Actually, there is one issue that has caught the attention of those who care deeply: who is going to vote in this election. As is happening in several states, the Republican-controlled legislature has attempted to limit voter registration efforts and to purge the voter rolls of potentially fraudulent voters. On CNN back in June, Governor Rick Scott noted, “You don't get to vote in Florida if you're a non-U.S. citizen." This is true. Democrats have noted that the most likely outcome is to block citizens who would likely vote Democratic. This is probably true as well.
This debate, though, points to a development that is potentially very troubling for American politics. The debate is about process and not about policies and performance. According to Barack ObamaBarack ObamaDems celebrate anniversary of gay marriage ruling Cannabis conversation urged at North American Leaders Summit Obama: 'There's still work to do' for gay community MORE’s campaign, everything bad that has taken place since 2009 was caused by someone who spent those years watching baseball on a couch in Dallas. Mitt Romney is going to fix everything, but please do not ask him how. It is not new that candidates avoid the issues —William Henry Harrison’s campaign manager famously advised, “Let him say not a single word about his principles, or his creed - let him say nothing - promise nothing.” My research (with FSU’s Kerri Milita and Elizabeth Simas of the University of Houston) finds that candidates talk about the issues only when they lack positive personal qualities or if they are in districts dominated by like-minded partisans.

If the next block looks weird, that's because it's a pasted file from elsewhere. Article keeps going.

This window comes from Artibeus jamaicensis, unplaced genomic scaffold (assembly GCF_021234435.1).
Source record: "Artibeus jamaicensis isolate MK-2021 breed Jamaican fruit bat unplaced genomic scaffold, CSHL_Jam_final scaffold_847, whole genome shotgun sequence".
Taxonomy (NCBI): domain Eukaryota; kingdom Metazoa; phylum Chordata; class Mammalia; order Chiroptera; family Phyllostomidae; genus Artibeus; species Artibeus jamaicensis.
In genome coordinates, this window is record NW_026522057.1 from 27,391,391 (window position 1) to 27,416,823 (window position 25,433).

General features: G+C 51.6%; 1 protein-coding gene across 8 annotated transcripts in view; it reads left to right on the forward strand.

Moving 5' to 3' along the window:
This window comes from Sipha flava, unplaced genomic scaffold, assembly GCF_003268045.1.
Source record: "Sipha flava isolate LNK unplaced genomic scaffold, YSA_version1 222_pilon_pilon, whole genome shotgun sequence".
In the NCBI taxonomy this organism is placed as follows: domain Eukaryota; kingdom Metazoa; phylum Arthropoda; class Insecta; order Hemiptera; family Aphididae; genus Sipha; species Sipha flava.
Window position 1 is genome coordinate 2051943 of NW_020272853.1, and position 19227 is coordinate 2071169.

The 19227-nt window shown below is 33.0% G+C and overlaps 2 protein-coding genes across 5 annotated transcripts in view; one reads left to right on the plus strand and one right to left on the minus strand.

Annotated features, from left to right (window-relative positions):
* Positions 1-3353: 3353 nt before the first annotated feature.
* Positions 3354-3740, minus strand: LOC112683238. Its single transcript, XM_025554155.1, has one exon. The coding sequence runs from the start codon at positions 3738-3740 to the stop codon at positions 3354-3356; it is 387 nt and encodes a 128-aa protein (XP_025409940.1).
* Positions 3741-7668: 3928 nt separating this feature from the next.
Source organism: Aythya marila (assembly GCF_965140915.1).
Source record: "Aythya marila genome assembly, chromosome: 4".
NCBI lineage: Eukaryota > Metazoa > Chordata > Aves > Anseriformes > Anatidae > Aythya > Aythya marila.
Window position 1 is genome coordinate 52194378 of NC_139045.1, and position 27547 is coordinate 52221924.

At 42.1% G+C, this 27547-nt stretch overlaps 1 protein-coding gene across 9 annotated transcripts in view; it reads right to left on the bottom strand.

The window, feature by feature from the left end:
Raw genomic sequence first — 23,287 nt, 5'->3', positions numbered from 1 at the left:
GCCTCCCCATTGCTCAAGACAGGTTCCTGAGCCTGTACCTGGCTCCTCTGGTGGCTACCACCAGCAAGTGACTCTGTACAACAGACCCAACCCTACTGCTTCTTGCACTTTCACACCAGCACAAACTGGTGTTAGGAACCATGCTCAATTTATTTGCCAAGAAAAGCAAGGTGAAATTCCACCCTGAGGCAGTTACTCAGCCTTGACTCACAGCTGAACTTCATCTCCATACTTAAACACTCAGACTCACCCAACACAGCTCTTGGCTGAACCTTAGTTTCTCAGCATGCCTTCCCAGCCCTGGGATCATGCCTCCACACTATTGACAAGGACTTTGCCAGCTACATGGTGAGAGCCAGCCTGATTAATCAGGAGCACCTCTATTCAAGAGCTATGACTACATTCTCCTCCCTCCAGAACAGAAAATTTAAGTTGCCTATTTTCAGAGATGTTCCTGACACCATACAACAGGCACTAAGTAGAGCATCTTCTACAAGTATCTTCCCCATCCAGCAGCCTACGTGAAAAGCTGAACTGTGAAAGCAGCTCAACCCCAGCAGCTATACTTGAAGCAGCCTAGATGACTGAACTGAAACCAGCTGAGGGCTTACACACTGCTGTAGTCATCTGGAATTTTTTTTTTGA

It’s also not a new development that the media largely ignores the issues. Every election cycle is dominated by gaffes and personal attacks and has been since Adams went toe-to-toe with Jefferson. It’s not even new that a partisan media drives extreme passions. During President Madison’s administration, a Federalist newspaper in Baltimore had their presses destroyed by a mob of Republicans. Taking a lesson from the three little pigs, they moved into a stronger building to protect themselves. Huffing and puffing wouldn’t knock this building down. So, the Republicans showed up with a cannon.
What is seemingly different is that citizens (in Florida and much of the country) have become divided into the deeply political and those who completely opt out of politics. In effect, the political world is increasingly populated by only those who care passionately and this is not sustainable. In 1954, the social scientists Bernard Berelson, Paul Lazarsfeld, and William McPhee explained that society needs activists, but that a “lack of [political] interest is not without its benefits, too.” Society needs citizens who pay attention to politics only in the fall of election years. These are the people who would evaluate performance with some partisan bias, but open to the possibility that the other party might occasionally be right about something. They want to believe in America and Florida again and move this country and state forward.
The polls suggest Barack Obama will narrowly win Florida and they are probably right. This state has long been closely divided, but I fear it is becoming deeply divided in a way that it wasn’t before. The divisions between Democrats and Republicans are deeper and this is caused by a divide that is a more troubling than the partisan one. This is the divide between those who do nothing but post on Facebook about the outrageous statements and tactics of the other party and those who just wish politicians and political activists would go away.
Ryan is assistant professor in the department of political science at Florida State University.